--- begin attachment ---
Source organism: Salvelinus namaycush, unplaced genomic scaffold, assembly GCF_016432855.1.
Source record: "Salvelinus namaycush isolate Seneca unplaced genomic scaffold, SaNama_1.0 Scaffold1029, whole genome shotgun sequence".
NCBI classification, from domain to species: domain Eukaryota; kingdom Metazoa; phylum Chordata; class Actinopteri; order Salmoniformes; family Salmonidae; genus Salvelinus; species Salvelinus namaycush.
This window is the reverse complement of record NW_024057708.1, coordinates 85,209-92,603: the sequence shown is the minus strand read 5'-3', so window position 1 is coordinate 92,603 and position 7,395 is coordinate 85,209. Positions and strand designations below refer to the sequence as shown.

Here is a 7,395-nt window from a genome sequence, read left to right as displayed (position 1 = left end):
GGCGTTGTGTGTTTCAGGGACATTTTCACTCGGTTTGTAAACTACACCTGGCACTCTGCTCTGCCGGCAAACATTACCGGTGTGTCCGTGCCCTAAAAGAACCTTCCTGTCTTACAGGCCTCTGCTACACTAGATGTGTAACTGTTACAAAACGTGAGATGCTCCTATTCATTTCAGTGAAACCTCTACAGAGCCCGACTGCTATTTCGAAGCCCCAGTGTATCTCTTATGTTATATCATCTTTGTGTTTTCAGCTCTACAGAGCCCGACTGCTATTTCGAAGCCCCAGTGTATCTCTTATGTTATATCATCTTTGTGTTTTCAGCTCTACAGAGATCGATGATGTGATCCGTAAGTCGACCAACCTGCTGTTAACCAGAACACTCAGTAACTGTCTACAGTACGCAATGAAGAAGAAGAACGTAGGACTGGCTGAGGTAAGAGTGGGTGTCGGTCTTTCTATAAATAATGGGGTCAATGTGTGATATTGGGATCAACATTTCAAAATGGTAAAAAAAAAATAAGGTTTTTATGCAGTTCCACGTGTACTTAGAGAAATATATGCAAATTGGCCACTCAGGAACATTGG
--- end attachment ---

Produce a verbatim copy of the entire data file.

Source organism: Salvelinus namaycush, unplaced genomic scaffold, assembly GCF_016432855.1.
Source record: "Salvelinus namaycush isolate Seneca unplaced genomic scaffold, SaNama_1.0 Scaffold1029, whole genome shotgun sequence".
NCBI classification, from domain to species: domain Eukaryota; kingdom Metazoa; phylum Chordata; class Actinopteri; order Salmoniformes; family Salmonidae; genus Salvelinus; species Salvelinus namaycush.
This window is the reverse complement of record NW_024057708.1, coordinates 85,209-92,603: the sequence shown is the minus strand read 5'-3', so window position 1 is coordinate 92,603 and position 7,395 is coordinate 85,209. Positions and strand designations below refer to the sequence as shown.

Here is a 7,395-nt window from a genome sequence, read left to right as displayed (position 1 = left end):
GGCGTTGTGTGTTTCAGGGACATTTTCACTCGGTTTGTAAACTACACCTGGCACTCTGCTCTGCCGGCAAACATTACCGGTGTGTCCGTGCCCTAAAAGAACCTTCCTGTCTTACAGGCCTCTGCTACACTAGATGTGTAACTGTTACAAAACGTGAGATGCTCCTATTCATTTCAGTGAAACCTCTACAGAGCCCGACTGCTATTTCGAAGCCCCAGTGTATCTCTTATGTTATATCATCTTTGTGTTTTCAGCTCTACAGAGCCCGACTGCTATTTCGAAGCCCCAGTGTATCTCTTATGTTATATCATCTTTGTGTTTTCAGCTCTACAGAGATCGATGATGTGATCCGTAAGTCGACCAACCTGCTGTTAACCAGAACACTCAGTAACTGTCTACAGTACGCAATGAAGAAGAAGAACGTAGGACTGGCTGAGGTAAGAGTGGGTGTCGGTCTTTCTATAAATAATGGGGTCAATGTGTGATATTGGGATCAACATTTCAAAATGGTAAAAAAAAAATAAGGTTTTTATGCAGTTCCACGTGTACTTAGAGAAATATATGCAAATTGGCCACTCAGGAACATTGG